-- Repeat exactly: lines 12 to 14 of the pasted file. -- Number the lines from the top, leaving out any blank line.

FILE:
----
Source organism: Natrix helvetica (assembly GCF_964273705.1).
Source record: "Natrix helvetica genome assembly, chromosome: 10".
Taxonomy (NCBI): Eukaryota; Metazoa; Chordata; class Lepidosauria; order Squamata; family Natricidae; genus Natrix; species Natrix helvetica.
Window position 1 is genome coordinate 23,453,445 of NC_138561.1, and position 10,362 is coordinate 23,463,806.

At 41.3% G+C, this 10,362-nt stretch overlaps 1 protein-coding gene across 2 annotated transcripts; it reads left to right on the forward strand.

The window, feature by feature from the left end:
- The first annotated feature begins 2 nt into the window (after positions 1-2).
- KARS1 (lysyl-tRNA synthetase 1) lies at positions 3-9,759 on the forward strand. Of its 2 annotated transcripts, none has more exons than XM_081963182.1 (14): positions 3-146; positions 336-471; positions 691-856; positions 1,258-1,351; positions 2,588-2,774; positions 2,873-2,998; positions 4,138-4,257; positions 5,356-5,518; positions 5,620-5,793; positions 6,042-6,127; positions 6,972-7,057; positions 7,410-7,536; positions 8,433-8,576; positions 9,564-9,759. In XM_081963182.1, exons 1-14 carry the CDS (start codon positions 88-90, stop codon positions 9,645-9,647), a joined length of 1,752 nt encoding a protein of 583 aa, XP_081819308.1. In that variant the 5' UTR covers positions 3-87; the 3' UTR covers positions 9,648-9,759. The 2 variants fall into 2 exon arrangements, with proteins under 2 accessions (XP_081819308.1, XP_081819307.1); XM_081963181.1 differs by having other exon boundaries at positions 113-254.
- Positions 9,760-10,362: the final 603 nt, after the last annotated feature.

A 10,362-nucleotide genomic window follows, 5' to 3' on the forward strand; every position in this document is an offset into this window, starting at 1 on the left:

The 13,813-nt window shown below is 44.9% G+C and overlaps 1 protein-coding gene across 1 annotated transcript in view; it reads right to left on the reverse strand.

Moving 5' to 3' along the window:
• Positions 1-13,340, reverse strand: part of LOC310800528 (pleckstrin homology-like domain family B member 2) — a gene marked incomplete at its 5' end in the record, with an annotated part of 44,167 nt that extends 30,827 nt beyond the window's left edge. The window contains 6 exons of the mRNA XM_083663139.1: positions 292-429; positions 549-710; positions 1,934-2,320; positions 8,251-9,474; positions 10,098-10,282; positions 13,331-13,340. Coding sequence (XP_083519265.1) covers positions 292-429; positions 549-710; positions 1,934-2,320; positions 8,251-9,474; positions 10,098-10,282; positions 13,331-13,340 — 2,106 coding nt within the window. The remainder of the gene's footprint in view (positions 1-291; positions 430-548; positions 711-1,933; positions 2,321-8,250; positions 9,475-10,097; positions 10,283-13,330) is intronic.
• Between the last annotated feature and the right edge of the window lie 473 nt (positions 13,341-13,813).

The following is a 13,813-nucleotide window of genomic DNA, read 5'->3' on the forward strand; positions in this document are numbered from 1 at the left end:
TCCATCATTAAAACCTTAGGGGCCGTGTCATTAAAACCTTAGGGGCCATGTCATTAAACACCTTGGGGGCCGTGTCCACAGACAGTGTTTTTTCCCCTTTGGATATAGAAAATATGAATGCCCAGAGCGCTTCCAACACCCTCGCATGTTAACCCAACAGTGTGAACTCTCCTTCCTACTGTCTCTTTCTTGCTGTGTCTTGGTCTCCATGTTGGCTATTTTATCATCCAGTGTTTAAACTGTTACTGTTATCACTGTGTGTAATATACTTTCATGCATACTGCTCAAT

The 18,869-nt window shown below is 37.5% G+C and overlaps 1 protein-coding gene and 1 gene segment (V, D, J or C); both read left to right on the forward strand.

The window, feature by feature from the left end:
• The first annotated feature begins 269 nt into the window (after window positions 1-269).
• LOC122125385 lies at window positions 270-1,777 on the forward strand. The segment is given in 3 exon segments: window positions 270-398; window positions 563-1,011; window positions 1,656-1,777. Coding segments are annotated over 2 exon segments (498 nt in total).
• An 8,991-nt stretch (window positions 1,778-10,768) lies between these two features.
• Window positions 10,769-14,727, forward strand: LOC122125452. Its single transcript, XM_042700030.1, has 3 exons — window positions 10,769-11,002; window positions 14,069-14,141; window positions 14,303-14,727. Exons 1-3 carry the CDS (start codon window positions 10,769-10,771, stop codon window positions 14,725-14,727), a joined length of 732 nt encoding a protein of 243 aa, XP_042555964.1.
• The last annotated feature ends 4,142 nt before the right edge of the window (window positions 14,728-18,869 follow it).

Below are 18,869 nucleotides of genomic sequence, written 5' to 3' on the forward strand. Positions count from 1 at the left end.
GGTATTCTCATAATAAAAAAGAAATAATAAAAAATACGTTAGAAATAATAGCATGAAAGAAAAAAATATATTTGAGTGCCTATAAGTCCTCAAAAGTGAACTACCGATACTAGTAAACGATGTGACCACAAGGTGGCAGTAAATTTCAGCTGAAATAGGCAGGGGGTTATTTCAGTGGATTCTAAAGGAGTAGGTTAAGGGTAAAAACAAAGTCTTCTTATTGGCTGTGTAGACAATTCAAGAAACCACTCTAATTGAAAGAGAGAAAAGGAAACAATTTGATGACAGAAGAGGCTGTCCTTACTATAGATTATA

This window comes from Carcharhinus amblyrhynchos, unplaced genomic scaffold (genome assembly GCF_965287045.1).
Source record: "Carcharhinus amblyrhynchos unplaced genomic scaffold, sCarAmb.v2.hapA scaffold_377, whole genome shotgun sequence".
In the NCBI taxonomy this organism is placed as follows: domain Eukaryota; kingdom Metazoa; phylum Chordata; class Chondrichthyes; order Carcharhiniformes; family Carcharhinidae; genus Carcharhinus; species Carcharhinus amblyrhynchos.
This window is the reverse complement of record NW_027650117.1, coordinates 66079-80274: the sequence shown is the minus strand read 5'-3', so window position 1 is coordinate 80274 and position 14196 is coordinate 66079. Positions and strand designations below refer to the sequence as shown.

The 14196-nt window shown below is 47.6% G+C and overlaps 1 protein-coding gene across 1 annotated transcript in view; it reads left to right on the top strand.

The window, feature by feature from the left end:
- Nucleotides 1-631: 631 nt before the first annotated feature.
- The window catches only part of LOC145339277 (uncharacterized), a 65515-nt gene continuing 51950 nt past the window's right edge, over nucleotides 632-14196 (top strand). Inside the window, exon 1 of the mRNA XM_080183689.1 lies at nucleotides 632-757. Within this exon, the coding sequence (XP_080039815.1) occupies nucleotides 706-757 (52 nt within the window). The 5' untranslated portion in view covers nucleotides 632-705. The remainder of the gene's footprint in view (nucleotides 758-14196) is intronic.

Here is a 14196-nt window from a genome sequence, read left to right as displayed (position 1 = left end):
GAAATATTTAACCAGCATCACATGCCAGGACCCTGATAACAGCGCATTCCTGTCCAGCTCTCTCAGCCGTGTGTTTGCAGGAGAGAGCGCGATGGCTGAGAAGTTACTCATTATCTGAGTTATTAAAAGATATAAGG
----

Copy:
Moving 5' to 3' along the window:
• Positions 1-13,340, reverse strand: part of LOC310800528 (pleckstrin homology-like domain family B member 2) — a gene marked incomplete at its 5' end in the record, with an annotated part of 44,167 nt that extends 30,827 nt beyond the window's left edge. The window contains 6 exons of the mRNA XM_083663139.1: positions 292-429; positions 549-710; positions 1,934-2,320; positions 8,251-9,474; positions 10,098-10,282; positions 13,331-13,340. Coding sequence (XP_083519265.1) covers positions 292-429; positions 549-710; positions 1,934-2,320; positions 8,251-9,474; positions 10,098-10,282; positions 13,331-13,340 — 2,106 coding nt within the window. The remainder of the gene's footprint in view (positions 1-291; positions 430-548; positions 711-1,933; positions 2,321-8,250; positions 9,475-10,097; positions 10,283-13,330) is intronic.
• Between the last annotated feature and the right edge of the window lie 473 nt (positions 13,341-13,813).